The Mind's Eye

The Mind's Eye

Book - 2010 | 1st ed
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From the author of the #1 national bestselling Musicophilia comes a truly visionary book: an exploration of the remarkable, unpredictable ways that our brains cope with the loss of sight by finding new forms of perception to create worlds as complete and rich as the no-longer-visible world.

Following the phenomenal success of his international bestseller Musicophilia , the inimitable Oliver Sacks returns with another book on the extraordinary interaction between our brain and our senses -- in this case, vision. In The Mind's Eye , Sacks examines questions ranging from the primary experiences of how we perceive depth or color or motion to the complex matter of how different individuals have varied ways of thinking and experiencing or recreating the visual world. Like The Man Who Mistook His Wife for a Hat and An Anthropologist on Mars , Sacks's new book is based primarily on individual stories -- including Sacks's own experience of an ocular tumor that left him unable to perceive depth. As always, he embeds these case histories in a rich historical and scientific context. Sacks goes beyond basic vision to explore perception, hallucination and the power of visualization, as well as the ocular effects of migraine, epilepsy and other conditions. Oliver Sacks is our perfect guide to the visual world, a realm that, it turns out, is much, much more complicated than we could have imagined.
Publisher: New York ; Toronto : Alfred A. Knopf, c2010
Edition: 1st ed
ISBN: 9780307398093
Branch Call Number: 152.14 SAC 2010
Characteristics: xii, 263 p. : ill. ; 22 cm

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DBRL_IdaF Feb 17, 2018

Many fascinating anecdotes and insights on the workings of the brain, especially in terms of visual processing. Did you know it's possible to lose your ability to read without losing your ability to write? I'm intrigued by any kind of brain research. I did feel Sacks could have sufficed with one or two anecdotes to illustrate a point, rather than going on and on with several more in some cases. Yet, the book isn't all that long.

c
callig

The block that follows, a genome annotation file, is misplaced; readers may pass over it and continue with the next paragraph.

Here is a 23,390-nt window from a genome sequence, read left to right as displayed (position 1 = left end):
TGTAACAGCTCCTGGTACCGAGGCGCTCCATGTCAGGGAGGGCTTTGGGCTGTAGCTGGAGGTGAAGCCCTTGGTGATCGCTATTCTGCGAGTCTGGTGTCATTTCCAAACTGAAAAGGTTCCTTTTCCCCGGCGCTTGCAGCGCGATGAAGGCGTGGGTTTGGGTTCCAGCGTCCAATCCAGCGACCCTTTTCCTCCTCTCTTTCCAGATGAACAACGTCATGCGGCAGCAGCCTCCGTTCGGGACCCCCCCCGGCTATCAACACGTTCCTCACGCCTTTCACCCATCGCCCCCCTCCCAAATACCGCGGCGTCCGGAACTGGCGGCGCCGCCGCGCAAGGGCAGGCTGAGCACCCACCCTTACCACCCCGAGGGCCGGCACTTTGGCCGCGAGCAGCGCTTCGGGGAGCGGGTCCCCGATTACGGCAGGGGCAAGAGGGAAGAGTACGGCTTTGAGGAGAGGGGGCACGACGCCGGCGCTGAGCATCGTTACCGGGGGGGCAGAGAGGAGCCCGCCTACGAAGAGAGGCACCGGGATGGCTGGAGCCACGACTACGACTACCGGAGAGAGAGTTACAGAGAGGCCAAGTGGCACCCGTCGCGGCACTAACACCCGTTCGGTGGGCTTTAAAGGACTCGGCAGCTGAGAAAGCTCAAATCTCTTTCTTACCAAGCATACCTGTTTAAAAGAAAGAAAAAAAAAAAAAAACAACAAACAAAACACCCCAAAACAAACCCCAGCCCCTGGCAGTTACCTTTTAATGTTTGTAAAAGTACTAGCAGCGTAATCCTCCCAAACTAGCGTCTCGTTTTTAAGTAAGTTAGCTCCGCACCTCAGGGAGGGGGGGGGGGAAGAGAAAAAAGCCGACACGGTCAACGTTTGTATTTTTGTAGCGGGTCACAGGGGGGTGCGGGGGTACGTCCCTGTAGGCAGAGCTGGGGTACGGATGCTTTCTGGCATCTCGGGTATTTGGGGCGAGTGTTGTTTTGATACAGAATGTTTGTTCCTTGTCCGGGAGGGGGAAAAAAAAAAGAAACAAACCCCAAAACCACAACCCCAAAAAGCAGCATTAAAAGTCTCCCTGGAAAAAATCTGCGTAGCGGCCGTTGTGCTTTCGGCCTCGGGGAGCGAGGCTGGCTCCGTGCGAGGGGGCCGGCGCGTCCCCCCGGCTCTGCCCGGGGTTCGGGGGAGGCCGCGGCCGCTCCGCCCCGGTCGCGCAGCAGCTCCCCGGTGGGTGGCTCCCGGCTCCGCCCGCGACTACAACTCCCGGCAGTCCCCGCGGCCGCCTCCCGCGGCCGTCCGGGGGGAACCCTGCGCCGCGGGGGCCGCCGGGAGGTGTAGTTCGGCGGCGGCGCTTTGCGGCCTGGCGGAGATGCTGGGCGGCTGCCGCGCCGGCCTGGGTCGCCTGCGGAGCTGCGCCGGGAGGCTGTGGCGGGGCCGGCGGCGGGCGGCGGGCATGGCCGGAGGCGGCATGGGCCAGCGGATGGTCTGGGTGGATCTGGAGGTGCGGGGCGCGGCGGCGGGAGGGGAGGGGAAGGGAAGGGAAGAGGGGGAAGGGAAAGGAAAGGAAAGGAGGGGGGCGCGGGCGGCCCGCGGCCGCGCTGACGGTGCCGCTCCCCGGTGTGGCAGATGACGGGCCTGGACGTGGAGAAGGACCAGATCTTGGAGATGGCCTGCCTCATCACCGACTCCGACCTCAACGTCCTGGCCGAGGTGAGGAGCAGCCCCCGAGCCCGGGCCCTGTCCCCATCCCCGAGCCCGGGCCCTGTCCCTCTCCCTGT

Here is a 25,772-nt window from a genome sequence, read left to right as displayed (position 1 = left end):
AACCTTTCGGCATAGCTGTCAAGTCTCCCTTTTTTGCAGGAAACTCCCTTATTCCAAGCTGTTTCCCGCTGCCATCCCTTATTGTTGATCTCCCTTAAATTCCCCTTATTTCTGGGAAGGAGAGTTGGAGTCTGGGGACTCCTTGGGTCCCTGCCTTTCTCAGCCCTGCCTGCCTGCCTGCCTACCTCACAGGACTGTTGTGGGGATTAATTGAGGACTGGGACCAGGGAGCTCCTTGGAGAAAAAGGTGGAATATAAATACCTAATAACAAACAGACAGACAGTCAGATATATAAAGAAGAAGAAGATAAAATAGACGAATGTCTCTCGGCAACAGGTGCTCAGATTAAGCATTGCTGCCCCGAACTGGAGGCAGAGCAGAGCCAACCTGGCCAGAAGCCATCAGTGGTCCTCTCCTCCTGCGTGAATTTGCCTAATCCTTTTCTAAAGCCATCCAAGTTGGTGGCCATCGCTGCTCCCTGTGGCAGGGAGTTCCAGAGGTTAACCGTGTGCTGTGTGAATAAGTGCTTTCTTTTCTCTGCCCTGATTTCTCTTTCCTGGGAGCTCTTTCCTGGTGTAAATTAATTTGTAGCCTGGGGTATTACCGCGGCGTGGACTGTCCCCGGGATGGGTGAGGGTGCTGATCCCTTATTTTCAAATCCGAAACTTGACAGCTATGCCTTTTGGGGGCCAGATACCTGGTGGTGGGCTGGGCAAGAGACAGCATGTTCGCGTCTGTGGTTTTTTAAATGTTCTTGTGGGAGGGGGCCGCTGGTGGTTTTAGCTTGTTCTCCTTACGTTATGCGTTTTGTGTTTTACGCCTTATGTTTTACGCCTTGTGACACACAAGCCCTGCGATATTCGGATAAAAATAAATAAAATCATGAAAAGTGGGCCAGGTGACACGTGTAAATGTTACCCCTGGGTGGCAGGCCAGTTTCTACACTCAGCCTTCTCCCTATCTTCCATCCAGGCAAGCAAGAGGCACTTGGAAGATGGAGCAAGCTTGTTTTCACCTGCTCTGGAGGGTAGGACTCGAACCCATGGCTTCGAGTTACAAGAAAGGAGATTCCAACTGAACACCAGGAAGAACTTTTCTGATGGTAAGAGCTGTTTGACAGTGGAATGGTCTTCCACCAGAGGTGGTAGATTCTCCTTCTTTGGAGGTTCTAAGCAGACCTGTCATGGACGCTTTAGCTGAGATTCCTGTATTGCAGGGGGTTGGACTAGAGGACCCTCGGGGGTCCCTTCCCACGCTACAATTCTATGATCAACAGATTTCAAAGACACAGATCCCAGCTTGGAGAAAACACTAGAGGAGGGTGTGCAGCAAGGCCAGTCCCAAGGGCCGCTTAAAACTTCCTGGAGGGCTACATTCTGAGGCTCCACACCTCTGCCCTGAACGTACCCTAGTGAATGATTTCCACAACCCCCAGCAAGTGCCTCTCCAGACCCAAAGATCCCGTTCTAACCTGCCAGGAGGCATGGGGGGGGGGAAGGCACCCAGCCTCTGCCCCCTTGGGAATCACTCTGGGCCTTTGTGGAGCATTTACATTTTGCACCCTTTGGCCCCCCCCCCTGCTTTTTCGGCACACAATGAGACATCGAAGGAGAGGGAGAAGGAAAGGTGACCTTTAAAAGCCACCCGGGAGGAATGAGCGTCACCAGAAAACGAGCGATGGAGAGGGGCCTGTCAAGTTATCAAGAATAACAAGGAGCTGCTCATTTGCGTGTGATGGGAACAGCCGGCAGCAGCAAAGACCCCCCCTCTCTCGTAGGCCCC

Nov 30, 2017

In a way it's a bit silly to review a Sacks title- everybody remotely interested in psychology knows Sacks, and non-psychology buffs aren't interested.
Sacks is a known- you like well-written engaging psychology popularization with human interest, or you don't.
This title extends the formula into the subject of human vision. Like any complex system, its failures are complex, and often grotesque. That sustains interest even when one isn't actually learning much (one blind person has a completely different interior world/visualization than another... so...what?).
And as another reviewer noticed, his discussion of his own vision was a bit more overdone.
But these are quibbles- it's excellent, and the bibliography and discussion of a few famous titles alone make it worth at least browsing through. Touching the Rock is one classic i was glad to be reminded of.
Now that he's "gone ahead", as the Irish say, we've lost a great educator. (And Temple Grandin has lost her entire PR department!)

b
bucklaw
Feb 21, 2017

Loved most of it towards the end it gets as someone else said it a little bit bogged down with his own loss of sight. Still a more than interesting read regarding vision and the amazing predicaments that can go wrong with one's brain.

t
tonyjoan
Oct 27, 2015

Oliver Sacks the intellectual teacher died Sept . end the same day as evil horror film maker , and Wayne Dyer

I really enjoyed this book, in its entirety. I also appreciated the footnotes and references, that point the interested reader to excellent sources of further information. Dr. Sacks is a great storyteller. He has a great understanding both of the people and the science he writes about.

2
21221012271000
Mar 08, 2011

Oliver Sacks, M.D. narrates the real life stories of people who are able to navigate the world and communicate with others despite losing one or more senses and abilities, such as, the power of speech, recognition of faces, the sense of 3-D space, the ability to read, and the sense of sight.

Dr. Sacks has lost vision to one side due to cancer; and yet is able to manage hos own affairs.

b
BigOrange
Jan 02, 2011

First half was great with case studies vividly depicted but the second half where he discusses his own experience with ocular melanoma was bogged down in way too much detail and lost all momentum. Although intensely interesting to Dr Sacks, it needed a good editor to filter out the extraneous information for the reader. Great insight into the man, however.

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